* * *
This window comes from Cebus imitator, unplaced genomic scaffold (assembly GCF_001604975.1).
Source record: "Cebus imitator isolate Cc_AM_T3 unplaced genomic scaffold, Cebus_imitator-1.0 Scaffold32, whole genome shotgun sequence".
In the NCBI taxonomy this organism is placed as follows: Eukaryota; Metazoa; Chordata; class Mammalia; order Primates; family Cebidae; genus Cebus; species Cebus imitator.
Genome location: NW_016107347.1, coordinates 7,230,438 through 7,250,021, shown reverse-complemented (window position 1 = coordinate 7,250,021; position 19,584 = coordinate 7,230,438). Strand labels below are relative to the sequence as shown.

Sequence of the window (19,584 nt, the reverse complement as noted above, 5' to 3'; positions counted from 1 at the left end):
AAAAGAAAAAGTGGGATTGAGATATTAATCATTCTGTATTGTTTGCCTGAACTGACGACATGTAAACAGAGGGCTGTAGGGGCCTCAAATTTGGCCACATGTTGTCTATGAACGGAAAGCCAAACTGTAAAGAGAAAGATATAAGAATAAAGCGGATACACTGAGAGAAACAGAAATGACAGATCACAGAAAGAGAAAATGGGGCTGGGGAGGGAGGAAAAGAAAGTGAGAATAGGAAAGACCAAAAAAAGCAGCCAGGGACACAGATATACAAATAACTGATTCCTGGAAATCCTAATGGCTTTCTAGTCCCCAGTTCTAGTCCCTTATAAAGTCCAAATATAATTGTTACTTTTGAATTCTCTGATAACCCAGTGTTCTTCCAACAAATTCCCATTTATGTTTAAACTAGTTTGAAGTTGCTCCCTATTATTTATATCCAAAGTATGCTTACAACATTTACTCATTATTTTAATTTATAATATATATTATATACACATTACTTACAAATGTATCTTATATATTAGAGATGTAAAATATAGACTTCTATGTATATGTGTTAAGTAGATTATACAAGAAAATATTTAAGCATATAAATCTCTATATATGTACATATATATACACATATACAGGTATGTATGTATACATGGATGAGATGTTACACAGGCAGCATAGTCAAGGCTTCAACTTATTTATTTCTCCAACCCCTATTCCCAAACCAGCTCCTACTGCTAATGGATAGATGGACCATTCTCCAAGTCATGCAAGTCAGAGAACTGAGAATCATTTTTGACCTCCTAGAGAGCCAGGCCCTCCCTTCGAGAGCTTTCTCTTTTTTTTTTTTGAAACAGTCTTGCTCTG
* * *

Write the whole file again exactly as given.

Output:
This window comes from Cebus imitator, unplaced genomic scaffold (assembly GCF_001604975.1).
Source record: "Cebus imitator isolate Cc_AM_T3 unplaced genomic scaffold, Cebus_imitator-1.0 Scaffold32, whole genome shotgun sequence".
In the NCBI taxonomy this organism is placed as follows: Eukaryota; Metazoa; Chordata; class Mammalia; order Primates; family Cebidae; genus Cebus; species Cebus imitator.
Genome location: NW_016107347.1, coordinates 7,230,438 through 7,250,021, shown reverse-complemented (window position 1 = coordinate 7,250,021; position 19,584 = coordinate 7,230,438). Strand labels below are relative to the sequence as shown.

Sequence of the window (19,584 nt, the reverse complement as noted above, 5' to 3'; positions counted from 1 at the left end):
AAAAGAAAAAGTGGGATTGAGATATTAATCATTCTGTATTGTTTGCCTGAACTGACGACATGTAAACAGAGGGCTGTAGGGGCCTCAAATTTGGCCACATGTTGTCTATGAACGGAAAGCCAAACTGTAAAGAGAAAGATATAAGAATAAAGCGGATACACTGAGAGAAACAGAAATGACAGATCACAGAAAGAGAAAATGGGGCTGGGGAGGGAGGAAAAGAAAGTGAGAATAGGAAAGACCAAAAAAAGCAGCCAGGGACACAGATATACAAATAACTGATTCCTGGAAATCCTAATGGCTTTCTAGTCCCCAGTTCTAGTCCCTTATAAAGTCCAAATATAATTGTTACTTTTGAATTCTCTGATAACCCAGTGTTCTTCCAACAAATTCCCATTTATGTTTAAACTAGTTTGAAGTTGCTCCCTATTATTTATATCCAAAGTATGCTTACAACATTTACTCATTATTTTAATTTATAATATATATTATATACACATTACTTACAAATGTATCTTATATATTAGAGATGTAAAATATAGACTTCTATGTATATGTGTTAAGTAGATTATACAAGAAAATATTTAAGCATATAAATCTCTATATATGTACATATATATACACATATACAGGTATGTATGTATACATGGATGAGATGTTACACAGGCAGCATAGTCAAGGCTTCAACTTATTTATTTCTCCAACCCCTATTCCCAAACCAGCTCCTACTGCTAATGGATAGATGGACCATTCTCCAAGTCATGCAAGTCAGAGAACTGAGAATCATTTTTGACCTCCTAGAGAGCCAGGCCCTCCCTTCGAGAGCTTTCTCTTTTTTTTTTTTGAAACAGTCTTGCTCTG